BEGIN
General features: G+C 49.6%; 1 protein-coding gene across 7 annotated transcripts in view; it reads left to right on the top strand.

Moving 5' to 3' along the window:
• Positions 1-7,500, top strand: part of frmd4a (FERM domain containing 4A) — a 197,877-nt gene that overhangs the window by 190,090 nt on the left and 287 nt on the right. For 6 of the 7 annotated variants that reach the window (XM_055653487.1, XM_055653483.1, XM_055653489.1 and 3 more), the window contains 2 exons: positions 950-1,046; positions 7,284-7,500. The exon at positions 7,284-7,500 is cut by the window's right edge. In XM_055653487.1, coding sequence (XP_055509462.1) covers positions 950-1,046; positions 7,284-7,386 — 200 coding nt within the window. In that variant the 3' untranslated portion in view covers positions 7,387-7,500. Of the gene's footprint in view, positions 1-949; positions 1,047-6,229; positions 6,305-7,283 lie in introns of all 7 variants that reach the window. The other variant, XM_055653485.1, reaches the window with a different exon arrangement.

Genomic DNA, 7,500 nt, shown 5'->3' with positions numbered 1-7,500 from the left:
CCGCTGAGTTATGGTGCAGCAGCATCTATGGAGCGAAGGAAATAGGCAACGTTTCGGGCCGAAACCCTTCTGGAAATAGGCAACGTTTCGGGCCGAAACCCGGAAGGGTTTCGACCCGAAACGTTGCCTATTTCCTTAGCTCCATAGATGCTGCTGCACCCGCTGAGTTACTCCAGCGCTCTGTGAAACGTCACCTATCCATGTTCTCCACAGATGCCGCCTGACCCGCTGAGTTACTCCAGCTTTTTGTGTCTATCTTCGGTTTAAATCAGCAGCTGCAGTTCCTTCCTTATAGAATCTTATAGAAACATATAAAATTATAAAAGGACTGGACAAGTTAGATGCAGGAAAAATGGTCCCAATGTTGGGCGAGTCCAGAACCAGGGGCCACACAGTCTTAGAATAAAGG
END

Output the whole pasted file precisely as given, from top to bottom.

General features: G+C 49.6%; 1 protein-coding gene across 7 annotated transcripts in view; it reads left to right on the top strand.

Moving 5' to 3' along the window:
• Positions 1-7,500, top strand: part of frmd4a (FERM domain containing 4A) — a 197,877-nt gene that overhangs the window by 190,090 nt on the left and 287 nt on the right. For 6 of the 7 annotated variants that reach the window (XM_055653487.1, XM_055653483.1, XM_055653489.1 and 3 more), the window contains 2 exons: positions 950-1,046; positions 7,284-7,500. The exon at positions 7,284-7,500 is cut by the window's right edge. In XM_055653487.1, coding sequence (XP_055509462.1) covers positions 950-1,046; positions 7,284-7,386 — 200 coding nt within the window. In that variant the 3' untranslated portion in view covers positions 7,387-7,500. Of the gene's footprint in view, positions 1-949; positions 1,047-6,229; positions 6,305-7,283 lie in introns of all 7 variants that reach the window. The other variant, XM_055653485.1, reaches the window with a different exon arrangement.

Genomic DNA, 7,500 nt, shown 5'->3' with positions numbered 1-7,500 from the left:
CCGCTGAGTTATGGTGCAGCAGCATCTATGGAGCGAAGGAAATAGGCAACGTTTCGGGCCGAAACCCTTCTGGAAATAGGCAACGTTTCGGGCCGAAACCCGGAAGGGTTTCGACCCGAAACGTTGCCTATTTCCTTAGCTCCATAGATGCTGCTGCACCCGCTGAGTTACTCCAGCGCTCTGTGAAACGTCACCTATCCATGTTCTCCACAGATGCCGCCTGACCCGCTGAGTTACTCCAGCTTTTTGTGTCTATCTTCGGTTTAAATCAGCAGCTGCAGTTCCTTCCTTATAGAATCTTATAGAAACATATAAAATTATAAAAGGACTGGACAAGTTAGATGCAGGAAAAATGGTCCCAATGTTGGGCGAGTCCAGAACCAGGGGCCACACAGTCTTAGAATAAAGG